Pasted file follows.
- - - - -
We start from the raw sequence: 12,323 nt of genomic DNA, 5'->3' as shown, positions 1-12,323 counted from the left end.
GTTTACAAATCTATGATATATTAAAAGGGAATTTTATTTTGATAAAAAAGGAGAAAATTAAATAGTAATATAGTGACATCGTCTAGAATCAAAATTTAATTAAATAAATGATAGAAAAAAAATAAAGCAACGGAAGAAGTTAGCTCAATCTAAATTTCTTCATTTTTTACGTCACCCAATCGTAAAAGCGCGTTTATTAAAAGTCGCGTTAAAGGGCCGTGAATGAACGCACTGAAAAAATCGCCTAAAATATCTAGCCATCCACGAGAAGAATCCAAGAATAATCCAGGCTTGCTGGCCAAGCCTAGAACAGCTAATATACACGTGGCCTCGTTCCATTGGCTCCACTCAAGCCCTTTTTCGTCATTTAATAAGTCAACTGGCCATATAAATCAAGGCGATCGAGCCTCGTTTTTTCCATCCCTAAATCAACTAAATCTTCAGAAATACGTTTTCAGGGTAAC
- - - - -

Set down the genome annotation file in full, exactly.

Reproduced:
We start from the raw sequence: 12,323 nt of genomic DNA, 5'->3' as shown, positions 1-12,323 counted from the left end.
GTTTACAAATCTATGATATATTAAAAGGGAATTTTATTTTGATAAAAAAGGAGAAAATTAAATAGTAATATAGTGACATCGTCTAGAATCAAAATTTAATTAAATAAATGATAGAAAAAAAATAAAGCAACGGAAGAAGTTAGCTCAATCTAAATTTCTTCATTTTTTACGTCACCCAATCGTAAAAGCGCGTTTATTAAAAGTCGCGTTAAAGGGCCGTGAATGAACGCACTGAAAAAATCGCCTAAAATATCTAGCCATCCACGAGAAGAATCCAAGAATAATCCAGGCTTGCTGGCCAAGCCTAGAACAGCTAATATACACGTGGCCTCGTTCCATTGGCTCCACTCAAGCCCTTTTTCGTCATTTAATAAGTCAACTGGCCATATAAATCAAGGCGATCGAGCCTCGTTTTTTCCATCCCTAAATCAACTAAATCTTCAGAAATACGTTTTCAGGGTAAC